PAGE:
Britain and France on Wednesday renewed their call for Syrian President Bashar al-Assad to go, after a suspected chemical weapons attack by Damascus killed scores of people in a rebel-held area.
Foreign ministers Boris Johnson of Britain and Jean-Marc Ayrault of France spoke during an international conference on Syria, which the European Union convened in Brussels in a bid to shore up stalled peace talks between Assad and his rivals.
"This is a barbaric regime that has made it impossible for us to imagine them continuing to be an authority over the people of Syria after this conflict is over," Johnson said.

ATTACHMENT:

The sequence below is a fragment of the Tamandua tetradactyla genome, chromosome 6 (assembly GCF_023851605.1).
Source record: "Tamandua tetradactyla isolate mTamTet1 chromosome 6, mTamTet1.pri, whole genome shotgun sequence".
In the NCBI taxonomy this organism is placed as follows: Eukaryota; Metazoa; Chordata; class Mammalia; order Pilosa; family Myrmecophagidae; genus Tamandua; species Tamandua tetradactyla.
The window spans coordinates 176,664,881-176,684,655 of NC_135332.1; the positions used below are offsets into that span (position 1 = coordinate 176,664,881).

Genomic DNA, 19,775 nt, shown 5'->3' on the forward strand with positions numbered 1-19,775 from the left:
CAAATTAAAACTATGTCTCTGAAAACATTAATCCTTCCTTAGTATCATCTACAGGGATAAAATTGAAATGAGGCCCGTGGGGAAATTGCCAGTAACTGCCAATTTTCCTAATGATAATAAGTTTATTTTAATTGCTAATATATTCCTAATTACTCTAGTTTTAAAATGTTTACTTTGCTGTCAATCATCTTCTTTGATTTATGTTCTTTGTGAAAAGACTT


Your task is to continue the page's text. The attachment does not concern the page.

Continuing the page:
Ayrault said the attack was a test for the administration of U.S. President Donald Trump.
The future of Assad, who is backed militarily and politically by Russia and Iran, has been the main point of contention blocking progress in talks. The war has raged for more than six years, killing 320,000 people, displacing millions and leaving civilians facing dire humanitarian conditions.
"The need for humanitarian aid and the protection of Syrian civilians has never been greater. The humanitarian appeal for a single crisis has never been higher," United Nations' Secretary General Antonio Guterres said.
The U.N. has called for $8 billion this year to deal with the crisis and the Brussels gathering was due to come up with fresh pledges of aid.